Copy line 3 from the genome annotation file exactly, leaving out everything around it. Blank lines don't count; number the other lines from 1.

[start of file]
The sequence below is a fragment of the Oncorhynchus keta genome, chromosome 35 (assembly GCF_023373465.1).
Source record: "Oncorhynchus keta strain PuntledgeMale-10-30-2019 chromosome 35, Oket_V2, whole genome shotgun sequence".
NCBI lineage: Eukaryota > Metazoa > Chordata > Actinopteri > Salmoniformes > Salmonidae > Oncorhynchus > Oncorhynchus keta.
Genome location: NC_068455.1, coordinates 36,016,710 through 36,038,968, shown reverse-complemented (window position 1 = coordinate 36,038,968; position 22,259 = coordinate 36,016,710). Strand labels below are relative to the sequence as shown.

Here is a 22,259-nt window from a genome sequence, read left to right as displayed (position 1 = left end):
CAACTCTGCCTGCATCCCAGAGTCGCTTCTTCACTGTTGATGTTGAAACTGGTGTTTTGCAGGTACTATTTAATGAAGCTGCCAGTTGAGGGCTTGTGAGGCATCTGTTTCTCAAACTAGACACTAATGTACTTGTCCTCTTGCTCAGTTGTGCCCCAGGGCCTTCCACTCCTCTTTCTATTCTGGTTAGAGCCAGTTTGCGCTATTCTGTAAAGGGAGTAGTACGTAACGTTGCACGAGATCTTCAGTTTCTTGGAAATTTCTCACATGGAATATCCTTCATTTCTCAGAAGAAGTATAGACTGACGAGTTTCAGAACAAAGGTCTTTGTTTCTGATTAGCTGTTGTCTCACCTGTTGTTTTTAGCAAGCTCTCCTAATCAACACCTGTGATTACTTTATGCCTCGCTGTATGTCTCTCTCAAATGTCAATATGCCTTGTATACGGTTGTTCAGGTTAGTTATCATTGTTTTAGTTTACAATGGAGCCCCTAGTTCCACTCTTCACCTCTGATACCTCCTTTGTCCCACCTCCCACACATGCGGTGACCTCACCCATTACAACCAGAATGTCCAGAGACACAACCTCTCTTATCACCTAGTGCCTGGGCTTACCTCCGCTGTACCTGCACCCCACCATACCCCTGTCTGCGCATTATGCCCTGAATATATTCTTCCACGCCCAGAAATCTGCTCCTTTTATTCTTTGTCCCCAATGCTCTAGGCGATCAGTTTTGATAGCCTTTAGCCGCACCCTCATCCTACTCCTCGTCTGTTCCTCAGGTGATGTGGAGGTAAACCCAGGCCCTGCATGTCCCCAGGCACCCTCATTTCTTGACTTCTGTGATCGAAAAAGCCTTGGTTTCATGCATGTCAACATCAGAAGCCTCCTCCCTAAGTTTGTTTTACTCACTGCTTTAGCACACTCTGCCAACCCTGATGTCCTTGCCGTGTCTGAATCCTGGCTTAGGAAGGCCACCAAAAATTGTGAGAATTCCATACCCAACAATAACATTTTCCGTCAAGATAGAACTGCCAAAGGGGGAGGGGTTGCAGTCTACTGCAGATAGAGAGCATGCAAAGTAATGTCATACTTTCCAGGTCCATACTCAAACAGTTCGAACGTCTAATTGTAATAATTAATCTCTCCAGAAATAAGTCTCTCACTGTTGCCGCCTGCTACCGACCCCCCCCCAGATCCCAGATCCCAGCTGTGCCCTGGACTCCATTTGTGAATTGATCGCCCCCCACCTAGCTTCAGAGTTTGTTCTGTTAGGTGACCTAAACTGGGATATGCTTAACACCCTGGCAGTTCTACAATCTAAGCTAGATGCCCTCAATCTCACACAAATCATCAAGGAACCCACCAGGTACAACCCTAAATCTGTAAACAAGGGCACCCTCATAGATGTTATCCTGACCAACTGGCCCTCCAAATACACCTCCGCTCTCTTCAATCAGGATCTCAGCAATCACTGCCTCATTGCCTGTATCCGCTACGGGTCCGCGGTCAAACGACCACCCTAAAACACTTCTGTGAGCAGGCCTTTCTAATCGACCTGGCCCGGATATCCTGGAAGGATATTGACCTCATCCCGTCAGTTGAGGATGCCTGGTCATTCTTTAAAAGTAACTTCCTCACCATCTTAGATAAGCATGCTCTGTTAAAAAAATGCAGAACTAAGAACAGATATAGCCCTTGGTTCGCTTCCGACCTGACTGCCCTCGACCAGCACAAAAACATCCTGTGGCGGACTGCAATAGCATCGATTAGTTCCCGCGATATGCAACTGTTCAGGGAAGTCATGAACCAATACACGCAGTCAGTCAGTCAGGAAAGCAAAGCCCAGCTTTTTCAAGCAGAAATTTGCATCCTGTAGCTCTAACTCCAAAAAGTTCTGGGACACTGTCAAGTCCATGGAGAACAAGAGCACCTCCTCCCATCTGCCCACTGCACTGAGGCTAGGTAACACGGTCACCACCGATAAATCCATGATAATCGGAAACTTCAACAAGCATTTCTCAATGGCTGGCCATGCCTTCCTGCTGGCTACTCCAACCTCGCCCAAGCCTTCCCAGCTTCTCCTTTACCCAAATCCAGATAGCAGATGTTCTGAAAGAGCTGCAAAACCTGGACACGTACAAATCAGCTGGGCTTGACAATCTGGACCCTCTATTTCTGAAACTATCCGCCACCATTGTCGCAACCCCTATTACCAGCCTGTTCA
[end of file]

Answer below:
NCBI lineage: Eukaryota > Metazoa > Chordata > Actinopteri > Salmoniformes > Salmonidae > Oncorhynchus > Oncorhynchus keta.